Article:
Author(s): Dey A, Sommers MS, Dey A, Sommers MS
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Abstract Audiovisual (AV) speech perception is the process by which auditory and visual sensory signals are integrated and used to understand what a talker is saying during face-to-face communication. This form of communication is markedly superior to speech perception in either sensory modality alone. However, there are additional lexical factors that are affected by age-related cognitive changes that may contribute to differences in AV perception. In the current study, we extended an existing model of spoken word identification to the AV domain, and examined the cognitive factors that contribute to age-related and individual differences in AV perception of words varying in lexical difficulty (i.e., on the basis of competing items). Young (n = 49) and older adults (n = 50) completed a series of cognitive inhibition tasks and a spoken word identification task. The words were presented in auditory-only, visual-only, and AV conditions, and were equally divided into lexically hard (words with many competitors) and lexically easy (words with few competitors). Overall, young adults demonstrated better inhibitory abilities and higher identification performance than older adults. However, whereas no relationship was observed between inhibitory abilities and AV word identification performance in young adults, there was a significant relationship between Stroop interference and AV identification of lexically hard words in older adults. These results are interpreted within the framework of existing models of spoken-word recognition with implications for how cognitive deficits in older adults contribute to speech perception. (c) 2015 APA, all rights reserved).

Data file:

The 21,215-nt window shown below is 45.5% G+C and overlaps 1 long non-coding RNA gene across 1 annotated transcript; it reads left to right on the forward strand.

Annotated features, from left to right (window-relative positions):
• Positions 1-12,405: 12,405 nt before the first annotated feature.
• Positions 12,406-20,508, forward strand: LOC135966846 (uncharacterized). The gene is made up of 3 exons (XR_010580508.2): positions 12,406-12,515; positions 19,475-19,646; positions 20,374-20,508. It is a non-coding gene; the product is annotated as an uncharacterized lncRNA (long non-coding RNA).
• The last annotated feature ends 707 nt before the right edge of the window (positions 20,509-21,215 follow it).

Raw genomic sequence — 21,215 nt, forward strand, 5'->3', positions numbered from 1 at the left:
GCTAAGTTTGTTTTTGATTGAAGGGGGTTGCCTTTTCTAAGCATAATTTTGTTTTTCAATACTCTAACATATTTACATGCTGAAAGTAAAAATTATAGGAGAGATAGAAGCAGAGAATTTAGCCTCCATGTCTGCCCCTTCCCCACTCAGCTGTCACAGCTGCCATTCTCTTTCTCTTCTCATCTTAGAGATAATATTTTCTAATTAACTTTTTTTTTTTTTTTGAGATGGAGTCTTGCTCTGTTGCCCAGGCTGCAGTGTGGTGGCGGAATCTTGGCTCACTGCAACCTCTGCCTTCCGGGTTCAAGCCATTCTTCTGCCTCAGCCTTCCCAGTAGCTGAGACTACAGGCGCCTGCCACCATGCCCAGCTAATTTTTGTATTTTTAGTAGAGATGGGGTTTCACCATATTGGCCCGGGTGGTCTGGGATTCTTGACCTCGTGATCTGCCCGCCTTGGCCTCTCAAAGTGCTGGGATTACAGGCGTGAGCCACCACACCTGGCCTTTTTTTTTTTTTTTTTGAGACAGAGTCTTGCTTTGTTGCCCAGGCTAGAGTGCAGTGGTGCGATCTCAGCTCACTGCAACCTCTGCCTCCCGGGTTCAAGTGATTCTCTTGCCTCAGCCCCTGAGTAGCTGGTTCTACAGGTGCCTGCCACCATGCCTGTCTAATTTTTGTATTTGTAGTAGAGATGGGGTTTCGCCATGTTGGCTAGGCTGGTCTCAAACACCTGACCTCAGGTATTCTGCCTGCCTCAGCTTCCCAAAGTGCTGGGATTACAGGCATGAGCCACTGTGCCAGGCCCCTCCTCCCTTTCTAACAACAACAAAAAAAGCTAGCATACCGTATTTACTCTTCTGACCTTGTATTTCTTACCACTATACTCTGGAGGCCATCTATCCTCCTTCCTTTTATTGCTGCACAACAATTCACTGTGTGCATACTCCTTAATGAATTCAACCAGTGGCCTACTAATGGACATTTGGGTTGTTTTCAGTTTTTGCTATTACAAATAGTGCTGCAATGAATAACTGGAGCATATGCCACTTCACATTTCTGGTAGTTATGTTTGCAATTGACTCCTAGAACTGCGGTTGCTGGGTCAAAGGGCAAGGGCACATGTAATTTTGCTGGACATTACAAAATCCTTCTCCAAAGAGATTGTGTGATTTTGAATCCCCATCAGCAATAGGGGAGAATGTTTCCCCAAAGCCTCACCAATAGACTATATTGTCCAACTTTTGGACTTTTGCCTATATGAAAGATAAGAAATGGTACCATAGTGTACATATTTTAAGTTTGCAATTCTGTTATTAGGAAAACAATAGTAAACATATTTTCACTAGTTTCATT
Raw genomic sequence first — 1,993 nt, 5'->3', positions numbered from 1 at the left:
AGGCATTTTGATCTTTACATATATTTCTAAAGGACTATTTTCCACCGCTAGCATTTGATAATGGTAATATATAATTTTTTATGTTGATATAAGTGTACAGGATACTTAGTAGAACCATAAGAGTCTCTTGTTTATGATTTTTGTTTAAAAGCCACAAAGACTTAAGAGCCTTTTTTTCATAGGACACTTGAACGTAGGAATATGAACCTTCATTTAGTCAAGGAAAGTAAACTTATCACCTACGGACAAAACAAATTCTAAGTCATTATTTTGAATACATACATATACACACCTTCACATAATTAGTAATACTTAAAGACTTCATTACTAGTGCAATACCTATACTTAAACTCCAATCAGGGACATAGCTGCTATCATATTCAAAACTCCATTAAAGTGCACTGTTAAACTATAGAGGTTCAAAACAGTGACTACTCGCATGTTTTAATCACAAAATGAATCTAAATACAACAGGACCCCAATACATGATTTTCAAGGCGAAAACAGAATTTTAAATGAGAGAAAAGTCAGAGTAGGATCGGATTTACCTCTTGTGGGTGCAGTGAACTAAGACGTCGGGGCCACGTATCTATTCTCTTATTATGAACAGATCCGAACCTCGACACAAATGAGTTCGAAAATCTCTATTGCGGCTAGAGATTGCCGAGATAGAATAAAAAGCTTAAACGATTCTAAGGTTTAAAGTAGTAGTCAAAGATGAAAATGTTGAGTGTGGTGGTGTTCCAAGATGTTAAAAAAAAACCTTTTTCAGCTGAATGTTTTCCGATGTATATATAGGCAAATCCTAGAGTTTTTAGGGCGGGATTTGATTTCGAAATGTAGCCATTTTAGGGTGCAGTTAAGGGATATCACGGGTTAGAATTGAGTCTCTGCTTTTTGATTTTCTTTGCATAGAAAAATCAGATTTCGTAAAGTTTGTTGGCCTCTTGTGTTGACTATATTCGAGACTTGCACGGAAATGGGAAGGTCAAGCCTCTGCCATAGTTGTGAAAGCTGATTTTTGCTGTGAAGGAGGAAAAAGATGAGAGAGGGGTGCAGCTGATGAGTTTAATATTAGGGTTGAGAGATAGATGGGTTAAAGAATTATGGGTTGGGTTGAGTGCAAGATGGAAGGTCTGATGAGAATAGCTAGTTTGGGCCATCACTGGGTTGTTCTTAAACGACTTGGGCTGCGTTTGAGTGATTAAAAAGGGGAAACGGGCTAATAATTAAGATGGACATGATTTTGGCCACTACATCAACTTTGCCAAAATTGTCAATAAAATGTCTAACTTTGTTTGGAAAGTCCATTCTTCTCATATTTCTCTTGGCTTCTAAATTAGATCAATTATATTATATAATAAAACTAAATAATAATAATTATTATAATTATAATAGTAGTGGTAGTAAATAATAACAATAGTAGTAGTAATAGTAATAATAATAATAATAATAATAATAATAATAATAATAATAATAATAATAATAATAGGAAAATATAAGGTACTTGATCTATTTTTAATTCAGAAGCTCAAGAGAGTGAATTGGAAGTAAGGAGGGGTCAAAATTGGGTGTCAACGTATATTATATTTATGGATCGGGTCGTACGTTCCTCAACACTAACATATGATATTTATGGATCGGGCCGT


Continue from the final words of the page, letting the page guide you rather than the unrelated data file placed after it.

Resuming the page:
This article was published in Psychol Aging
and referenced in Journal of Psychological Abnormalities